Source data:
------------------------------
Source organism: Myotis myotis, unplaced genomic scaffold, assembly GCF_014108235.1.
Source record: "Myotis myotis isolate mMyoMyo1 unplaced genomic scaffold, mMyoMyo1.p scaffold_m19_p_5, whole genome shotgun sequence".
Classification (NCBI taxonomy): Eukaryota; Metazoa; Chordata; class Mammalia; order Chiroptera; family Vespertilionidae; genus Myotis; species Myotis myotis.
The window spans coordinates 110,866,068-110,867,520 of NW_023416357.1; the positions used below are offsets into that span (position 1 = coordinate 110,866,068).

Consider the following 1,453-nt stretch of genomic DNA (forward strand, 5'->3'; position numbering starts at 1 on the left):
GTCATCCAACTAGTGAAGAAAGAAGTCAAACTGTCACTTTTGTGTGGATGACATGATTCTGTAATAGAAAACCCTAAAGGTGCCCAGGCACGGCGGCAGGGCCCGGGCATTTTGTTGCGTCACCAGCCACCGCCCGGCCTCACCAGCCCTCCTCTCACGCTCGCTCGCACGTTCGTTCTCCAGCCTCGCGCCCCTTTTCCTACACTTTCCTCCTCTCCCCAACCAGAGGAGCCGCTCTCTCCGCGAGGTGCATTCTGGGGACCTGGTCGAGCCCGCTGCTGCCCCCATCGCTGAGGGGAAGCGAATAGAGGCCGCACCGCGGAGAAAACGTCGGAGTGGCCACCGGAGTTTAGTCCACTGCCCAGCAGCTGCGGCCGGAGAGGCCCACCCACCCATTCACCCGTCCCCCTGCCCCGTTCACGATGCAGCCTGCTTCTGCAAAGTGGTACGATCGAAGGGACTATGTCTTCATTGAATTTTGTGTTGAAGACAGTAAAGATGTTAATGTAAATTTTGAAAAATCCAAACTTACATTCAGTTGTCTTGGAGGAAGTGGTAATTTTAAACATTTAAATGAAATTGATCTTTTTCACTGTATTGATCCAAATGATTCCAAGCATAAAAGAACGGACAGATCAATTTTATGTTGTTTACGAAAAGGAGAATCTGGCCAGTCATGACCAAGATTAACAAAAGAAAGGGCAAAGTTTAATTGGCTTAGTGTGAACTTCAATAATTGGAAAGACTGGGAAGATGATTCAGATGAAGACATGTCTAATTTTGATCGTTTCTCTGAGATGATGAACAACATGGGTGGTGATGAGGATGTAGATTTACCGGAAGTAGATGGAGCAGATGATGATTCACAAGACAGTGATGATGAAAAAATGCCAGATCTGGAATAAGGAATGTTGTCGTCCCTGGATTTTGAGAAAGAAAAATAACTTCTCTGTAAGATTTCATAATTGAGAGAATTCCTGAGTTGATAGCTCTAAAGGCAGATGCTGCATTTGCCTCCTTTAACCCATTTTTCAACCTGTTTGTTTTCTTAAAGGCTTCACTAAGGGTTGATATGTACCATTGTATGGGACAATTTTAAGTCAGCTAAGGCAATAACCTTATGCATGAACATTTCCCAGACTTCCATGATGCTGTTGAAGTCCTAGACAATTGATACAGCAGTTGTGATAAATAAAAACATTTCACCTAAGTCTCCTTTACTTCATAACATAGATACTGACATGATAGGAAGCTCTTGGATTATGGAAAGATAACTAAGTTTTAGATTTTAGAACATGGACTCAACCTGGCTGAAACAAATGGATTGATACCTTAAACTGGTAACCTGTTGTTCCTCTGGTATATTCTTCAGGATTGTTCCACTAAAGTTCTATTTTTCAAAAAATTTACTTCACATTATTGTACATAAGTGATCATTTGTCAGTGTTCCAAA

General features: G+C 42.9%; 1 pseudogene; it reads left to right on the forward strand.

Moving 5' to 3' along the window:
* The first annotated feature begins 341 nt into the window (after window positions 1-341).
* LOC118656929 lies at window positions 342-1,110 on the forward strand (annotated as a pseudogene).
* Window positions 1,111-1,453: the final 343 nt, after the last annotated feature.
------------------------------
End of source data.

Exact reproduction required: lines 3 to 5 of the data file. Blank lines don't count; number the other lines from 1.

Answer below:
Classification (NCBI taxonomy): Eukaryota; Metazoa; Chordata; class Mammalia; order Chiroptera; family Vespertilionidae; genus Myotis; species Myotis myotis.
The window spans coordinates 110,866,068-110,867,520 of NW_023416357.1; the positions used below are offsets into that span (position 1 = coordinate 110,866,068).

Consider the following 1,453-nt stretch of genomic DNA (forward strand, 5'->3'; position numbering starts at 1 on the left):